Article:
10 🇦🇿 Azerbaijan 🥇 14 🥈 1 🥉 4 total: 19
Judo was the backbone of Azerbaijan’s performance, with six golds in the Nippon Budokan adding to four in the pool and four in the track and field events.
11 🇯🇵 Japan 🥇 13 🥈 15 🥉 23 total: 51
Japan missed their stated target of 20 gold medals, and became the first Paralympic hosts since Greece in 2004 not to be in the top 10 at the end of their Games.
12 🇩🇪 Germany 🥇 13 🥈 12 🥉 18 total: 43
Long gone are the days when Germany used to finish in the top three in the Paralympics medal table – and their Tokyo performance delivered 14 fewer medals than Rio did.
13 🇮🇷 Iran 🥇 12 🥈 11 🥉 1 total: 24
An impressive performance in the Japan National Stadium with 11 athletics medals, as well as retaining the sitting volleyball title.
14 🇫🇷 France 🥇 11 🥈 15 🥉 28 total: 54
Since winning at least 30 gold medals in each of the 1992, 1996 and 2000 editions, France’s medal haul has dwindled somewhat. Hosting the Games in 2024 will hopefully inject a boost of interest – and cash – back into French para-sport.
15 🇪🇸 Spain 🥇 9 🥈 15 🥉 12 total: 36
Spain equalled their number of golds in Rio, and slightly boosted their overall medal count from 32 to 36.
Selected others …
21 🇳🇿 New Zealand 🥇 6 🥈 3 🥉 3 total: 12
Fully a third of New Zealand’s medals were down to the incredible Sophie Pascoe alone.
23 🇨🇦 Canada 🥇 5 🥈 10 🥉 6 total: 21
A mixed result for Canada. They got almost twice as many medals as they did in Rio, but three fewer golds.
24 🇮🇳 India 🥇 5 🥈 8 🥉 6 total: 19
India won more gold medals at Tokyo 2020 than they had won in every other Games put together, with their total of 19 topping their previous best of four by some margin.
32 🇮🇪 Ireland 🥇 4 🥈 2 🥉 1 total: 7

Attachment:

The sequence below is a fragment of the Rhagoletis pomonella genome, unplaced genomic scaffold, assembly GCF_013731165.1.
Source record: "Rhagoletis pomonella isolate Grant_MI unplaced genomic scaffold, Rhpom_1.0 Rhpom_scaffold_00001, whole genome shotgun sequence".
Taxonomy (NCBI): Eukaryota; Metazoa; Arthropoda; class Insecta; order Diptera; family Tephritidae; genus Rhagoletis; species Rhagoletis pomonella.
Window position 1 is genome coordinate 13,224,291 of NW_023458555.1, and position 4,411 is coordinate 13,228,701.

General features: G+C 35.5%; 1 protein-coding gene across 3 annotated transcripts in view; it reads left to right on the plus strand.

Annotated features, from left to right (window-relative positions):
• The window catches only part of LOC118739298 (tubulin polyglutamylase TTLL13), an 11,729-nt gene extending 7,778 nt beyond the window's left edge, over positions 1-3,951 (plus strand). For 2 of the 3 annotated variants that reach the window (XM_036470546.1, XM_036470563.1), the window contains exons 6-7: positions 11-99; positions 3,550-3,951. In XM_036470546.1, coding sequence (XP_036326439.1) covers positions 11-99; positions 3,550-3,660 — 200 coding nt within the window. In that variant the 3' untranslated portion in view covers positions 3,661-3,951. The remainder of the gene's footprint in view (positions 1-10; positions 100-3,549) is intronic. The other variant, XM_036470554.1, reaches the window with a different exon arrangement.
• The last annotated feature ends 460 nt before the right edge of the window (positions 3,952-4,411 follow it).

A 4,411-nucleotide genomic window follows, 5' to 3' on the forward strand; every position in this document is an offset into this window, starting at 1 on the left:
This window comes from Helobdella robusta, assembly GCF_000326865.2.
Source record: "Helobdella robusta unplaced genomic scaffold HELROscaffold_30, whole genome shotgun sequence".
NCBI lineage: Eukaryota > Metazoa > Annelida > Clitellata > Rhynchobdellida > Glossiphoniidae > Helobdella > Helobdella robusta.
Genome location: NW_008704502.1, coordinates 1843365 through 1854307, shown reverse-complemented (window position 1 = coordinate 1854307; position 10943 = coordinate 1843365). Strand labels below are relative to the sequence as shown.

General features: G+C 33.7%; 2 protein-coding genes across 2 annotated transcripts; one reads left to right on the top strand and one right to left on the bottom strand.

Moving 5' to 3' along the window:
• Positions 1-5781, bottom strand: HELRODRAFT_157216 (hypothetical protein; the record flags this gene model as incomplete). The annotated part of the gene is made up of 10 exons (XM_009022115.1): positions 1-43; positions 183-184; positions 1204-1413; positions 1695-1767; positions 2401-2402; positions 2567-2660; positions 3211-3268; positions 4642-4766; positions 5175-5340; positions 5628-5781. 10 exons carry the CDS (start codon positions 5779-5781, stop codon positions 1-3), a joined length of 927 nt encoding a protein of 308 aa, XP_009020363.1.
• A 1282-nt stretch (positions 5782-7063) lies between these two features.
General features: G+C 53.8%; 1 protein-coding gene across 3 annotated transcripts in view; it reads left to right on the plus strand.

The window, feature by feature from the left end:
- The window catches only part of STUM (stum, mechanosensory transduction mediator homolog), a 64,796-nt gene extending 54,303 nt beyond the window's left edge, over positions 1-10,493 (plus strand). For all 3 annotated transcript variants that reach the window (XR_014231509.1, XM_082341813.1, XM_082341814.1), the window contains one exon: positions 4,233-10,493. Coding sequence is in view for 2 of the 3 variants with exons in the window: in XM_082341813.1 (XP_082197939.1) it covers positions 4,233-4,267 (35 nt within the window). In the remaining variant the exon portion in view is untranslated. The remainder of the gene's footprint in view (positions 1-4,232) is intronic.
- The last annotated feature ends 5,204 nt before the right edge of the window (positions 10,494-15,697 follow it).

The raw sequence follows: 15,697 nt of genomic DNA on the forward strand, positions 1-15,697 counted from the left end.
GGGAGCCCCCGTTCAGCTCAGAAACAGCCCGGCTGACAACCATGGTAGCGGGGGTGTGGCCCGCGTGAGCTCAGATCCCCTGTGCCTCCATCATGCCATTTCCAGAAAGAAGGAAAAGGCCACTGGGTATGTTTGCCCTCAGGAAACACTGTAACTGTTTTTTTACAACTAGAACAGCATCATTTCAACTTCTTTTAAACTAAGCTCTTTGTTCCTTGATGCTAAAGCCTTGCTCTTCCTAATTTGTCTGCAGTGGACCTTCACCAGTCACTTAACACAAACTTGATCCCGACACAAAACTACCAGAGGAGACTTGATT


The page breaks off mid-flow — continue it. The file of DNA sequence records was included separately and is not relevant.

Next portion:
Ellen Keane, Jason Smyth and Katie-George Dunlevy’s double ensured that Ireland matched their gold medal haul at Rio.
There were 78 different countries that earned a medal, and 14 out of the 162 Paralympic Committees competing secured a single one. Bhutan, Grenada, Guyana, Maldives, Paraguay, and Saint Vincent and the Grenadines were all making debuts at the Paralympics, but none of their athletes won medals. Athletes from Costa Rica, Ecuador, El Salvador, Montenegro and Oman won their nations’ first ever Paralympic medals.
You might also enjoy reading …
My colleague Paul MacInnes has an exclusive interview today with Tony Estanguet, the president of the Paris 2024 organising committee, and there are some fascinating details in it, like the current ideas that the opening and closing ceremonies of the 2024 Games will be held in the streets rather than in the stadium, and that the public will be able to participate in the marathons and cycling road races on the same courses as the athletes. It is a fascinating read: Paris 2024 takes opening ceremonies to the streets in Games for the people.
The last word
I’ll have the last word myself today. Thank you so much for reading our daily briefing through all of the Olympics and the Paralympics, you basically read a small novel over the last six weeks. I hope you have enjoyed our coverage. With Tokyo 2020 over, I’m going back to my day job on the news desk, but we shall no doubt see each other around on the Guardian website. Take care, stay safe, and thank you.